As you might imagine, Kelly was given only so much space to expound our epic tale. Luckily, most of what she cut from our hour-long conversation were animal noises and me shouting “holy coulis!” over and over again, but there’s one exchange I’d like to expand back out: what my wife thinks of it all.
FC: How does your wife feel about [wine being made in your basement]?
Giraud: Sheâ€™s not really into the whole winemaking thing, but she loves all the hubbub and, luckily, the wine that comes out the other end. Plus, for about a month and a half our house is filled with this yeasty, fruity, ambrosial fragrance. But in deference to her, I rearranged our basement so splattering wine doesn’t rain down on our laundry.
There. Now I don’t have to sleep in a fermenter any more.1 comment
Here’s some amazing news: while I was out of the country, my design firm‘s packaging overhaul for Les Garagistes was featured in Communication Arts! “CA” (as we grizzled veterans call it) is the design industry’s premier journal, so getting showcased in it is both flattering and humbling. Thank you, CA!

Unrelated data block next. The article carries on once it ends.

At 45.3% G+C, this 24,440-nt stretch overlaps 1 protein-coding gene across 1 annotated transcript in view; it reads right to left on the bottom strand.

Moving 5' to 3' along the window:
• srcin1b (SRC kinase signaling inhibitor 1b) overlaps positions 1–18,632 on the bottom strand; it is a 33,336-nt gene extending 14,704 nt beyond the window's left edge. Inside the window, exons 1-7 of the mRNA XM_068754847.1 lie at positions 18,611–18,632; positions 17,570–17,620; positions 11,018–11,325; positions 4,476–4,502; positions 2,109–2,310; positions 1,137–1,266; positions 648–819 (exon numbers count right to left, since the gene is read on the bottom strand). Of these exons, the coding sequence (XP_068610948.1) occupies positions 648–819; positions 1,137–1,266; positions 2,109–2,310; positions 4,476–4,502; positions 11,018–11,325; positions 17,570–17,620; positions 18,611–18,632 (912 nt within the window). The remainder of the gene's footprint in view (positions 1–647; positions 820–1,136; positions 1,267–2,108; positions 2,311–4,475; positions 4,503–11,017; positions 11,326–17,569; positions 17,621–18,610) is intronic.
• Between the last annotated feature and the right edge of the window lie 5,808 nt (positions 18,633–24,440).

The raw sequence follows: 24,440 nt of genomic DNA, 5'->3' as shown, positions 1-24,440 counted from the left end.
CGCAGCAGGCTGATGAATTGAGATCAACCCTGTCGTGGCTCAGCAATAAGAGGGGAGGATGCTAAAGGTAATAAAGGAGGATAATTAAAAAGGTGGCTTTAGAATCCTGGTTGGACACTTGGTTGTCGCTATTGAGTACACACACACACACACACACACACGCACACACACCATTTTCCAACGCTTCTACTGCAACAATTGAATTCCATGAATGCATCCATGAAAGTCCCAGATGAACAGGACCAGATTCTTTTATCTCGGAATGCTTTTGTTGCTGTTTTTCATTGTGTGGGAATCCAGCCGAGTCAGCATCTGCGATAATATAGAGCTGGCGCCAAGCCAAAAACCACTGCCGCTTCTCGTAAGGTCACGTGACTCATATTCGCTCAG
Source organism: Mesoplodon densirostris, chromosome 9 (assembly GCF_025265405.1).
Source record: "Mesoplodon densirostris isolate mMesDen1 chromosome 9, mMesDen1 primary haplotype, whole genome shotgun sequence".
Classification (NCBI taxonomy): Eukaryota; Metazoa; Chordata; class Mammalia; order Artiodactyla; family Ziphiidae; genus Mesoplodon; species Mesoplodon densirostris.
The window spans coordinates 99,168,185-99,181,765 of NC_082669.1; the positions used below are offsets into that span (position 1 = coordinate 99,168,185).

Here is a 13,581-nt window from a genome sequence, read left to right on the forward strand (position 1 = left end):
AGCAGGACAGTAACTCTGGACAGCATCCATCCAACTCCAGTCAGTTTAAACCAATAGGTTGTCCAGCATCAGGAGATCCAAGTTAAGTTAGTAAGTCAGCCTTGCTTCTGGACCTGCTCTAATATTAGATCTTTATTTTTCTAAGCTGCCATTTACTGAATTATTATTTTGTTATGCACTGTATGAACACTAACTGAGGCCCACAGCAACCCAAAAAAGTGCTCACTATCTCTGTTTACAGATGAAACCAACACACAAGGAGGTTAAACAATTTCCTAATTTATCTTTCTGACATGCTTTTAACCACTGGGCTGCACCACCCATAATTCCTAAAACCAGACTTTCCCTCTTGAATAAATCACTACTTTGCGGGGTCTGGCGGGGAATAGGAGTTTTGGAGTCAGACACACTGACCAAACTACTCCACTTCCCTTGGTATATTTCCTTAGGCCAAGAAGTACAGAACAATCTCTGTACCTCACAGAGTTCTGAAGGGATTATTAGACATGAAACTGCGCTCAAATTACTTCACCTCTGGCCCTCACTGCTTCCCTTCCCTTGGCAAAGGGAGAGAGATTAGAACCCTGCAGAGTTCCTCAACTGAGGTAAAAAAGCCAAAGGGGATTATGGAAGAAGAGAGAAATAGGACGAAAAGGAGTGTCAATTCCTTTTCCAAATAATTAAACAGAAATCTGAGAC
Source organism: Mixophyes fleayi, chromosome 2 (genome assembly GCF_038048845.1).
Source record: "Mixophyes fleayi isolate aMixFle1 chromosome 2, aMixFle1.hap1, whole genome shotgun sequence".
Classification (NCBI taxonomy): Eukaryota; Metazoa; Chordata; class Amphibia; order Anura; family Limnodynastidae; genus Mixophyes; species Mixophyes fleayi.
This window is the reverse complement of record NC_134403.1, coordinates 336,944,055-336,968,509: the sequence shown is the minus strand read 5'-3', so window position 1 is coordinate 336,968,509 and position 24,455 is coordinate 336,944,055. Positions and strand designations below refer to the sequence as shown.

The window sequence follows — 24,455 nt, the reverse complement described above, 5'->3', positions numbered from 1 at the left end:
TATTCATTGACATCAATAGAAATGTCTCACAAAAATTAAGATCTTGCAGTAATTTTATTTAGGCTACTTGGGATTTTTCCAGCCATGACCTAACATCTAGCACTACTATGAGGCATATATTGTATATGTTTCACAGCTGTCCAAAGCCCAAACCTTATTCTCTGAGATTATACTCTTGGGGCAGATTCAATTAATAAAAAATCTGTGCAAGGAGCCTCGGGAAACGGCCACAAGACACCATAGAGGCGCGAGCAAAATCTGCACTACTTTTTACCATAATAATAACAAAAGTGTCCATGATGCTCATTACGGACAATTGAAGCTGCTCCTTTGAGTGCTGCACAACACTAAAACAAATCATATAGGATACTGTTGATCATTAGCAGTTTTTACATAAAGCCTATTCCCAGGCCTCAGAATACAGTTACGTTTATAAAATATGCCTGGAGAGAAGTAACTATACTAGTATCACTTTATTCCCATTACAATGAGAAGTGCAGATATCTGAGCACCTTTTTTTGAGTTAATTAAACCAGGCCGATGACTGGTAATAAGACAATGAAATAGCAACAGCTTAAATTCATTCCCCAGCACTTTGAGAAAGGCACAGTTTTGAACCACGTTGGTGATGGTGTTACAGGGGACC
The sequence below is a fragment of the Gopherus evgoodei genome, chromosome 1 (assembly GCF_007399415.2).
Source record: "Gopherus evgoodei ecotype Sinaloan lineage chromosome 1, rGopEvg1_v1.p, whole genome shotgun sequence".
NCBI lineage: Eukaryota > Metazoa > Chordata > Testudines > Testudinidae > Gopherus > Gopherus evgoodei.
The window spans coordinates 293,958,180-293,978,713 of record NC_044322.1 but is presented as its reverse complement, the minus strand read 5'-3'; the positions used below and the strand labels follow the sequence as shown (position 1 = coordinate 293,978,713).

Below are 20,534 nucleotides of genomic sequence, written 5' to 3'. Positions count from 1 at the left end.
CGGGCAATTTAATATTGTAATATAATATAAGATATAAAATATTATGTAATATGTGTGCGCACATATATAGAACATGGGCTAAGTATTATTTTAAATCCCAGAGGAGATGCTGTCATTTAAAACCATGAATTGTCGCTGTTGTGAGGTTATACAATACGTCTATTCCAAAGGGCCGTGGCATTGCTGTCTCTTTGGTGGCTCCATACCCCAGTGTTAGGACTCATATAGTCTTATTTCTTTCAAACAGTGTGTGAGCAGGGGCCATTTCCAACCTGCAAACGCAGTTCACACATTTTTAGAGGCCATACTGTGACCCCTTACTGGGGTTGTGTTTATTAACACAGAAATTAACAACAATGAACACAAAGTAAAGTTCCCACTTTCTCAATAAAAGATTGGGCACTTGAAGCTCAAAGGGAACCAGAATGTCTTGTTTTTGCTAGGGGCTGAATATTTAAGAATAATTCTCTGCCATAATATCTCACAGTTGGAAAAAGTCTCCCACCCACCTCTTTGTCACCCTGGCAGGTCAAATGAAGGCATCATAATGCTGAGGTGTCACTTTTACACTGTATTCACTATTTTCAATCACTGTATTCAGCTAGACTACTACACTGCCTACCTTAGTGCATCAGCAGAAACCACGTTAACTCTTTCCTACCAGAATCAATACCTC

I think this calls for uncorking one o’ them packages in celebration …
[ Apropos the dawn of a new decade in a couple days, a wine column I wrote about the anxiety surrounding the dawning of the last one — the infamous Y2K — and how savvy wine hoarders (er, collectors) might make the most of it. ]
It’s the beginning of a new year, but instead of optimism, there’s an undercurrent of unease about what life will be like 345 days from now. Forgetting the religious nuts and their threats of apocalypse, it’s geeks and the specter of core, computer-based systems taking a dive that really has people freaked out. Will there be water, gas, phone service? Authorities assure us there will, but the eerie thing is that no one really knows for sure. We certainly don’t. We’ve already heard reports of people starting to hoard food, so we say play it safe: start hoarding wine. In other words, start a cellar.